Did you see the article written by Erin Kerrigan in the March 2010 edition of Dealer magazine?

“The back end is the new front end! The front end is a loss leader. It is credit-reliant, unpredictable, susceptible to the manufacturer’s challenges, and generally driven by forces for which the dealers have minimal control. By contrast, fixed operations is a profit engine. It is credit-resistant, recurring, predictable and if done well, it should be the pipeline for future car sales.”

Erin is right on the money…literally. By the way, she works for Auto Star, a growth capital firm; therefore, she’s looking at this strictly from the profitability angle.

She goes on to say, “The service and parts profit margin is 10 times larger than that of the new car department (45% versus 4.5%). In other words, the new car department has to work 10 times harder to earn the same gross profit.”

“At some level, service is a “need” not a “want”, whereas, a new car is usually a “want”; not a “need”. Most Americans require a functioning car and therefore, must service their vehicle in order to live their lives.”

Thank you, Erin, for telling it like it is.

Action point: Assemble your service “sales staff” for a meeting to discuss their importance to overall dealership profitability and customer loyalty. Copy this acticle and use it as your agenda. Teach them your expectations on handling customers with low mileage vehicles. Make sure they know how to recommend services needed today and how to plant seeds for the future.

In conclusion, I must tell you about a dealership in the northeast that “gets it!” Frenchie Coupal, owner of Frenchie’s Chevrolet in Massena, NY, along with his son, Scott, read my February article on Motivating Technicians. They implemented the “cash for upselling” process and in the first 22 days of March they increased fixed operations revenue $15,797. Their investment was $500 cash plus pizza and soda pop!

“It was fun for everyone,” Frenchie said. “We have already refilled the box with cash and we’re doing it again!”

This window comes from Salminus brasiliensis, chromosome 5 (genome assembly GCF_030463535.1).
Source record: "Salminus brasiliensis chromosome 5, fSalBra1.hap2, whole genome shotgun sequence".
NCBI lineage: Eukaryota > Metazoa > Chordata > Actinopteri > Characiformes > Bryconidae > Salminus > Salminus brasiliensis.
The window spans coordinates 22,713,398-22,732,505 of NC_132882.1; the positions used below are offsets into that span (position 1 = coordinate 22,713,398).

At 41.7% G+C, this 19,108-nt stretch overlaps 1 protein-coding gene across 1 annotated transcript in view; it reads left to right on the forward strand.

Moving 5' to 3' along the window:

They have nine techs, two advisors and they see about 850 cars on the drive per month. They are located 60 miles south of Montreal, Canada.

Frenchie concludes, “Since we began this emphasis on maintenance, our fixed coverage (service absorption) has gone up six points…from 64.8% to 70.9% …I’m very pleased!”

For more information on the technicians “cash for upselling” process and the play money template just send me an email and I’ll send the info your way.

Have a profitable summer! *

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Building Your Business by Building Your People!


“You don’t build a business, you build people—then your people will build your business!” –Zig Ziglar

Wow! That’s powerful, isn’t it? Zig Ziglar was my hero for over 40 years. Even after his passing, his words still inspire me.

Business men and women always say people are their most valuable resource; yet all too often they don’t provide the resources and training necessary to grow their people.

To clarify, I’m talking about consistent, intentional, planned training. Practice, drill, and rehearse. Follow-up and accountability. It is so easy to get caught up in the daily grind of taking care of business that training gets pushed to the back burner.

When training does occur, it is often used as punishment. I’ve actually heard service managers tell their advisors, “Whoever doesn’t hit their numbers this month will have to go to training!” Oh brother! Don’t be the moron that says that.

Service departments can never stop training. The “knowledge retention” curve declines quickly, meaning people only remember 10% of what they learn. Therefore, constant reinforcement is necessary to turn knowledge into action, and to turn action into revenue.

Training is never ‘one and done.’ No one is ever completely trained—rather, it is an ongoing career-long process.

Some managers say building their people is a waste of time—they’ll just quit and move on. I have heard it said that it is far better to train your people and have them leave than it is to not train your people and have them stay!

Max Zanan wrote a wonderful little book called “Perfect Dealership” ( It is a quick read that’s packed with nuggets of practical advice on running a dealership.

Zanan wraps up the book with the Ten Commandments of Success. Three of them focus on personnel development:

  • „Remember, automotive retail is a career, not a temporary gig.